FAA at Industrial UAV Expo Keynotes

Commercial UAV Expo kicked off in Las Vegas this week.  Today, the traditional keynote featured industry leaders addressing some of the most important questions of the day: including what the FAA plans for drone integration – and what will happen with the Remote ID for Drones rule, scheduled to be implemented for operators on September 16, 2023.

The keynote, moderated by Commercial Drone Alliance Execuitve Director and Hogan Lovells Partner and Leader of the Global UAS Practice Lisa Ellman, featured the FAA’s David Boulter, Associate Administrator for Aviation Safety.

How Will the FAA Enable the Next Generation of Flight?

Ellman began the keynote by acknowledging industry frustration with FAA processes and rulemaking, which has seemed to stall around issues such as flight beyond visual line of sight (BVLOS) and type certification.

“We all are here because we share a common goal,” said Ellman.  “…The advancement of drone technology benefits all Americans.”

“While the technology has moved quickly forward, regulations… have lagged behind,” Ellman said.  “The FAA continues to view FAA integration as a ‘long road ahead,’…America is falling behind our global competitors.”

Ellman outlined some critical steps that the government can take in the next few months:

  1. Promote an FAA Reauthorization Bill that will move our industry forward
  2. The Executive Branch should establish that it is the policy of the US to lead the world in uncrewed technology
  3. The FAA must streamline its processes to enable UAS integration

While expressing the sentiment of the industry, Ellman did bring a note of optimism to her address, saying that the agency has been taking significant action in recent months to meet those goals.  “I can assure you that there is a lot of progress happening behind the scenes at the FAA,.. that is encouraging.”

The FAA on Moving Forward on Drone Integration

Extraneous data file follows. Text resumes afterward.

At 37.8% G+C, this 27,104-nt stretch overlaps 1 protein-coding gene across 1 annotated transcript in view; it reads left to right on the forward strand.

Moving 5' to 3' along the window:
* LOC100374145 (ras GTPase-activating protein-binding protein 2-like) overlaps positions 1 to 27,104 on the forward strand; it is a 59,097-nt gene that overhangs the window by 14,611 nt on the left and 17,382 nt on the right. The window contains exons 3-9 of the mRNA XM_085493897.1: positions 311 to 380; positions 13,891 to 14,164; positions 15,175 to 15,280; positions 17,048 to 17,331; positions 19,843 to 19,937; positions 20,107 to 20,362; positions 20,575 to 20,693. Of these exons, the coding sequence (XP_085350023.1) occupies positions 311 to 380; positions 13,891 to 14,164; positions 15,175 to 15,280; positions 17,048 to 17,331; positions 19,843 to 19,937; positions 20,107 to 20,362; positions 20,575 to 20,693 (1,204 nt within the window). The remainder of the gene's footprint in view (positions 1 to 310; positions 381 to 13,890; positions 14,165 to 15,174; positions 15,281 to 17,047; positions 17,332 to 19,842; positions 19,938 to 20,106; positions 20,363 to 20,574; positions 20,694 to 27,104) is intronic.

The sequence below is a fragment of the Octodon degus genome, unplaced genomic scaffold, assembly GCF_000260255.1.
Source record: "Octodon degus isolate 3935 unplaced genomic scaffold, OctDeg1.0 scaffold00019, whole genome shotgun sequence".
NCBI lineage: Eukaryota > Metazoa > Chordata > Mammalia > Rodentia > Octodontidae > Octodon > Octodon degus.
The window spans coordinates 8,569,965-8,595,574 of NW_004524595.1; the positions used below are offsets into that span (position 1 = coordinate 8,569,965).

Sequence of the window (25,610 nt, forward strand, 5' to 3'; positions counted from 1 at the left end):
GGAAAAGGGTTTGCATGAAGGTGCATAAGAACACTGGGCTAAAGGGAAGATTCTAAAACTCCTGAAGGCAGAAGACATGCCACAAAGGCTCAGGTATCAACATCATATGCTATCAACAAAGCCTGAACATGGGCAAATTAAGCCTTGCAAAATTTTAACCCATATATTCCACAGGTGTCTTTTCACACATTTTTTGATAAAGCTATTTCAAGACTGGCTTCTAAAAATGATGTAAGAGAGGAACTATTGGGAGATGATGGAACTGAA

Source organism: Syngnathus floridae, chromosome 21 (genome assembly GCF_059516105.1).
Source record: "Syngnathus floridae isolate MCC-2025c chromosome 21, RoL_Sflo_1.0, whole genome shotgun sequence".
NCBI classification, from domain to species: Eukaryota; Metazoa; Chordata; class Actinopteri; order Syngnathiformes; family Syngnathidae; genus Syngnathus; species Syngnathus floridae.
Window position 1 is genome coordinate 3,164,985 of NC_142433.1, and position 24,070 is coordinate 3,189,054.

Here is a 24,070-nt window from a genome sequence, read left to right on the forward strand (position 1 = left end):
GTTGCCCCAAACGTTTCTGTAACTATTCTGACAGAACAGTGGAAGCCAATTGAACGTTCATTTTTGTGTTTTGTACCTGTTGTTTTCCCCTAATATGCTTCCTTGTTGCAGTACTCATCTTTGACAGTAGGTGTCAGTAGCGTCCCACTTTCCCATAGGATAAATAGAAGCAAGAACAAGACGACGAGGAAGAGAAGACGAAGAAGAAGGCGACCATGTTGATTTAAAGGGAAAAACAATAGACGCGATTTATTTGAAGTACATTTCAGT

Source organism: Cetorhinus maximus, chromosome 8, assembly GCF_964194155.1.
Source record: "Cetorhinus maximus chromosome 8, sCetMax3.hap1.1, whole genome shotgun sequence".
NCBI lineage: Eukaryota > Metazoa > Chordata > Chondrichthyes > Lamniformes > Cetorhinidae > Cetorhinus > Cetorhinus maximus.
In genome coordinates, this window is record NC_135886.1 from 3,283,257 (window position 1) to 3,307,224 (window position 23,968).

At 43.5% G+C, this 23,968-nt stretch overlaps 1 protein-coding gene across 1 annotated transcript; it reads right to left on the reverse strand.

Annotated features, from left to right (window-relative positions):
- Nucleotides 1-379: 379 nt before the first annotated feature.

David Boulter is open to drone technology, and he acknowledges the needs of the industry. “This is a collaborative process,” Boulter said.  “We know we’ve been moving too slow in this space.”

While the FAA motto is to run the safest, most efficient airspace in the world: Boulter notes that for enabling new technology: “Our goal is to find the balance between the safety and efficiency.”

“We need to adopt risk-based decision making – and things that are low risk, we need to do as many of those operations as we can,” says Boulter.

To that end, Boulter outlines the priorities for drone integration:

  1. Clarify Agency Policies.  “We need to make sure that the agency has a policy, we need an agency approach,” Boulter said. With disparate teams in type certification, flight permissions, and more, Boulter says that all aspects of integration need to be looked at as a package.
  2. Develop an “All of government” approach.  As progress can be halted when different government agencies have different priorities, Boulter said that a unified “all of government” approach to issues of drone integration would help move policies forward.
  3. Provide Answers.  “We are public servants – we owe you an answer,” said Boulter.  “We don’t owe you an answer that you want, but we owe you an answer so that you can make business decisions and move on.”
  4. Gather more data.  “The unknown is high risk,” Boulter points out.  “We need data for effective rulemaking.”

“The more we know, the better we are,” said Boulter.  “We look at modern safety systems as a relationship, based on trust and transparency: that transparency is data,”

Remote ID: Relief is in Sight

One of the most critical questions for the FAA this week concerns Remote ID.  The deadline for operators is September 16, 2023: by which date operators must equip their aircraft with an external remote ID module, or fly a remote ID certified aircraft.   As the data approaches, however, many commercial operators have found that external modules are unavailable for shipping, and firmware updates for their existing fleet are not yet ready.  Technical considerations, such as the ability to turn off the capability for sensitive public safety or government operations, have not been addressed.

Boulter says that the FAA is cognizant of the issues, and is working on delivering a message to address them.  “You’re going to get relief – we just don’t know what that relief looks like yet,” said Boulter.  “I know it’s late in the game, but we will have relief.”

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Miriam McNabb is the Editor-in-Chief of DRONELIFE and CEO of JobForDrones, a professional drone services marketplace, and a fascinated observer of the emerging drone industry and the regulatory environment for drones. Miriam has penned over 3,000 articles focused on the commercial drone space and is an international speaker and recognized figure in the industry.  Miriam has a degree from the University of Chicago and over 20 years of experience in high tech sales and marketing for new technologies.
For drone industry consulting or writing, Email Miriam.


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